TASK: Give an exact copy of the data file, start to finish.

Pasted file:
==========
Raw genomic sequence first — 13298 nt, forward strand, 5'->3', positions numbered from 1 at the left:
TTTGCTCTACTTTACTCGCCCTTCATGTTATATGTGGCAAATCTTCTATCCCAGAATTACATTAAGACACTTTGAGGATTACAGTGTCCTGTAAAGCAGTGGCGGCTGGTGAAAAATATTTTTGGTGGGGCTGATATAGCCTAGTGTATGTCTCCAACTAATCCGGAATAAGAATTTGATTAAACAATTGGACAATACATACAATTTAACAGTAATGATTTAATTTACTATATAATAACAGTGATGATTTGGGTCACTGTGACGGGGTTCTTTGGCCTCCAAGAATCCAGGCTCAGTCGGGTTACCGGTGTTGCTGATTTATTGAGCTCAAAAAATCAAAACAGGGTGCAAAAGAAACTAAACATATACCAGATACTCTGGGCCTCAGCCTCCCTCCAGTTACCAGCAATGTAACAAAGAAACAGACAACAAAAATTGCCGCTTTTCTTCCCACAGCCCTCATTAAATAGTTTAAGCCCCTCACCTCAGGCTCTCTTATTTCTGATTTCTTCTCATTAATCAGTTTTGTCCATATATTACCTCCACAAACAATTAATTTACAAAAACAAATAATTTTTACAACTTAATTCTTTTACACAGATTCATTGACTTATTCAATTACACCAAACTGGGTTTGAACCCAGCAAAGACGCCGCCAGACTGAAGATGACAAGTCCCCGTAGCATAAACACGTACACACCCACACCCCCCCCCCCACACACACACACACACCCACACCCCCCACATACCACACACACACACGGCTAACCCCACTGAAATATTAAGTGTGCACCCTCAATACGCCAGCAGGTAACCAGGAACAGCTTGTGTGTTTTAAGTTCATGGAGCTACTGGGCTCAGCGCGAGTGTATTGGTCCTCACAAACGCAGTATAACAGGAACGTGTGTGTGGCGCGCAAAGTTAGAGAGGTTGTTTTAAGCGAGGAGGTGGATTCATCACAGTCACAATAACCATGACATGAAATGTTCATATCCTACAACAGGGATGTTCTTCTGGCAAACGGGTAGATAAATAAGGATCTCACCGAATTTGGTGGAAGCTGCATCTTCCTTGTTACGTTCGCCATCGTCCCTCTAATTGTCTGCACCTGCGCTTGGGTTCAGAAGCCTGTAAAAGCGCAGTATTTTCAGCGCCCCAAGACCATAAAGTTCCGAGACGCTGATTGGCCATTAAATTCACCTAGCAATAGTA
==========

Raw genomic sequence first — 13298 nt, forward strand, 5'->3', positions numbered from 1 at the left:
TTTGCTCTACTTTACTCGCCCTTCATGTTATATGTGGCAAATCTTCTATCCCAGAATTACATTAAGACACTTTGAGGATTACAGTGTCCTGTAAAGCAGTGGCGGCTGGTGAAAAATATTTTTGGTGGGGCTGATATAGCCTAGTGTATGTCTCCAACTAATCCGGAATAAGAATTTGATTAAACAATTGGACAATACATACAATTTAACAGTAATGATTTAATTTACTATATAATAACAGTGATGATTTGGGTCACTGTGACGGGGTTCTTTGGCCTCCAAGAATCCAGGCTCAGTCGGGTTACCGGTGTTGCTGATTTATTGAGCTCAAAAAATCAAAACAGGGTGCAAAAGAAACTAAACATATACCAGATACTCTGGGCCTCAGCCTCCCTCCAGTTACCAGCAATGTAACAAAGAAACAGACAACAAAAATTGCCGCTTTTCTTCCCACAGCCCTCATTAAATAGTTTAAGCCCCTCACCTCAGGCTCTCTTATTTCTGATTTCTTCTCATTAATCAGTTTTGTCCATATATTACCTCCACAAACAATTAATTTACAAAAACAAATAATTTTTACAACTTAATTCTTTTACACAGATTCATTGACTTATTCAATTACACCAAACTGGGTTTGAACCCAGCAAAGACGCCGCCAGACTGAAGATGACAAGTCCCCGTAGCATAAACACGTACACACCCACACCCCCCCCCCCACACACACACACACACCCACACCCCCCACATACCACACACACACACGGCTAACCCCACTGAAATATTAAGTGTGCACCCTCAATACGCCAGCAGGTAACCAGGAACAGCTTGTGTGTTTTAAGTTCATGGAGCTACTGGGCTCAGCGCGAGTGTATTGGTCCTCACAAACGCAGTATAACAGGAACGTGTGTGTGGCGCGCAAAGTTAGAGAGGTTGTTTTAAGCGAGGAGGTGGATTCATCACAGTCACAATAACCATGACATGAAATGTTCATATCCTACAACAGGGATGTTCTTCTGGCAAACGGGTAGATAAATAAGGATCTCACCGAATTTGGTGGAAGCTGCATCTTCCTTGTTACGTTCGCCATCGTCCCTCTAATTGTCTGCACCTGCGCTTGGGTTCAGAAGCCTGTAAAAGCGCAGTATTTTCAGCGCCCCAAGACCATAAAGTTCCGAGACGCTGATTGGCCATTAAATTCACCTAGCAATAGTA